Looking ahead, we support the DOJ’s recommendation to “Expand BCR’s Capacity, Training, and Coordination” (page 86 of the report). With adequate funding allocated to the Behavioral Crisis Response unit, Canopy Roots is prepared to expand our service to meet the behavioral health needs of the Minneapolis community. We’re ready to build upon our collaborative relationship with the city to establish the standard of mental health first response via 911.
This is only the beginning. Last month, the city announced the expansion of the civilian response units from two to three vans operating 24/7 citywide, dramatically increasing our Behavioral Crisis Response’s workforce and more than doubling the city’s contract budget with Canopy Roots by the end of 2024.
Looking ahead, we are eager to collaborate with local and national partners who share our approach to healing and coping informed by collective knowledge and resources, identifying natural and cultural strengths, and affirming dignity above all else.
Candace Hanson is Canopy Roots’ co-founder and executive director. As a licensed professional clinical counselor, she brings years of experience working with a wide range of clients, specifically adolescents and young adults dealing with depression, anxiety, trauma or personality disorders and individuals navigating life transitions. Candace cofounded Canopy Roots in 2021 with her brother Cyrus Hanson and friend Taylor Shultz alongside their sister-organization Canopy Mental Health and Consulting, which they created in response to the lack of BIPOC mental health providers in the Twin Cities.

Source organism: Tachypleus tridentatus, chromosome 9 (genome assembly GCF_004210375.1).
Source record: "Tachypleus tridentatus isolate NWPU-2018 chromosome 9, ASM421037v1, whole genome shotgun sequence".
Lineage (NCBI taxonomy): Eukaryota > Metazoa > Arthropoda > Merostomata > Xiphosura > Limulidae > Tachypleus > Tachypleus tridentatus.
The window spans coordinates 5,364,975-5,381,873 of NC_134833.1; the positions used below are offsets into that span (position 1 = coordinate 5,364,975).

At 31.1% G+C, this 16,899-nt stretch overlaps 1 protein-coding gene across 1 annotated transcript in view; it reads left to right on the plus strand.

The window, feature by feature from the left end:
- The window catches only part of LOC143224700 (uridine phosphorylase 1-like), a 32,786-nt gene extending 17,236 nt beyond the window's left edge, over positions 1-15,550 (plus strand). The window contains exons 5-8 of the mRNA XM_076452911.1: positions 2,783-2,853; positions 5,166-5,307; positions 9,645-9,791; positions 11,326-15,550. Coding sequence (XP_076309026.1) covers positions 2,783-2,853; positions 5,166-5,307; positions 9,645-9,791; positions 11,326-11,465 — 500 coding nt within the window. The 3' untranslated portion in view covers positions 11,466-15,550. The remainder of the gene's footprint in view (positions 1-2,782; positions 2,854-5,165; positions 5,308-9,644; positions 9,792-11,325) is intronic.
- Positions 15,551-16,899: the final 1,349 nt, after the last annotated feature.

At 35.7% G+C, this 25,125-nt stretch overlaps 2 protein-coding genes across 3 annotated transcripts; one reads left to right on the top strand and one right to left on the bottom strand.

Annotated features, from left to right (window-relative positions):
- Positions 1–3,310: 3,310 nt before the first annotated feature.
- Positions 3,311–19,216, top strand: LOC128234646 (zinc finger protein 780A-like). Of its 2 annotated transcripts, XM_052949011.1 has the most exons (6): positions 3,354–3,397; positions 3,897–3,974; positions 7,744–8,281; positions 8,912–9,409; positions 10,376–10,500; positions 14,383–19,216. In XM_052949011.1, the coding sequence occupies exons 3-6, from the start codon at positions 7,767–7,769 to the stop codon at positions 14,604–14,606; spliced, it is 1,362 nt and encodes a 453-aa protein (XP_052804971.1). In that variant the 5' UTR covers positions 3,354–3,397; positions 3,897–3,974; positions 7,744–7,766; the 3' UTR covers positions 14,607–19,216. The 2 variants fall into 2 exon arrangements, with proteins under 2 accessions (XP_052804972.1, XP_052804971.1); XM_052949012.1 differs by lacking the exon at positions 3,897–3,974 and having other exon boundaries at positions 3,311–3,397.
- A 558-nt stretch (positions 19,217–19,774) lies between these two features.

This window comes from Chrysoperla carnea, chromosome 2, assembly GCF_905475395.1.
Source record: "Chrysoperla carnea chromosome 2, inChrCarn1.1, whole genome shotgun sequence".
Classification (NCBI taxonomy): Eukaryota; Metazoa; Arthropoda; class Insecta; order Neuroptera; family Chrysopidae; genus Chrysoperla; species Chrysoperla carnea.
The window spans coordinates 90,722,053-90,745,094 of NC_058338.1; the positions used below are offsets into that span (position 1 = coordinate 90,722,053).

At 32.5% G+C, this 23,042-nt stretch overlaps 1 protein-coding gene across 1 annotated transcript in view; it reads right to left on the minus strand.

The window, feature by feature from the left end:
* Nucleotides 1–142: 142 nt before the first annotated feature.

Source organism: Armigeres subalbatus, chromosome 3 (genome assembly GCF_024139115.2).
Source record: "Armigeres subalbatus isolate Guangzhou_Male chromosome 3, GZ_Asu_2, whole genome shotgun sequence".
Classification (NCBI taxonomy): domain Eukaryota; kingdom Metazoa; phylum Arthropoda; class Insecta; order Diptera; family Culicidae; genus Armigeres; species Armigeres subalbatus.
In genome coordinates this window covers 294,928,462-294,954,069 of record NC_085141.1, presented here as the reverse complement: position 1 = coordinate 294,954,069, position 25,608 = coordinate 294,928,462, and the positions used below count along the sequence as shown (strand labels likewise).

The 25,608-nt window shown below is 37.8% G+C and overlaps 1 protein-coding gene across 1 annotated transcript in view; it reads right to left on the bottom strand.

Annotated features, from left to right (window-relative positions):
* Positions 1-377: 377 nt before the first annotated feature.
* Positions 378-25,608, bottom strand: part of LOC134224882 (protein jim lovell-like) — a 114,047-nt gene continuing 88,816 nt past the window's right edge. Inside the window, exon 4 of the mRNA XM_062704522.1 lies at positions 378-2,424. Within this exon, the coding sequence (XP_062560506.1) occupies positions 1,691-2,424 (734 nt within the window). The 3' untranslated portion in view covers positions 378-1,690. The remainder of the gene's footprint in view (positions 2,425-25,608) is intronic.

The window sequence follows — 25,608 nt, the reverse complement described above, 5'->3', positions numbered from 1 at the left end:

Taylor Crouch-Dodson leads strategic partnerships for Canopy Roots. With a master’s degree in public policy from the University of Minnesota’s Humphrey School of Public Affairs, Taylor worked for the City of Minneapolis for five years. First, in the civil rights office, where his team investigated discrimination cases. Then, he joined the Office of Performance and Innovation, where he supported the creation of the city’s portfolio of unarmed public safety pilots. His expertise in government relations, evaluation, facilitation and strategic planning are used in developing public-private partnerships for Canopy Roots as they expand to new service areas locally and nationally.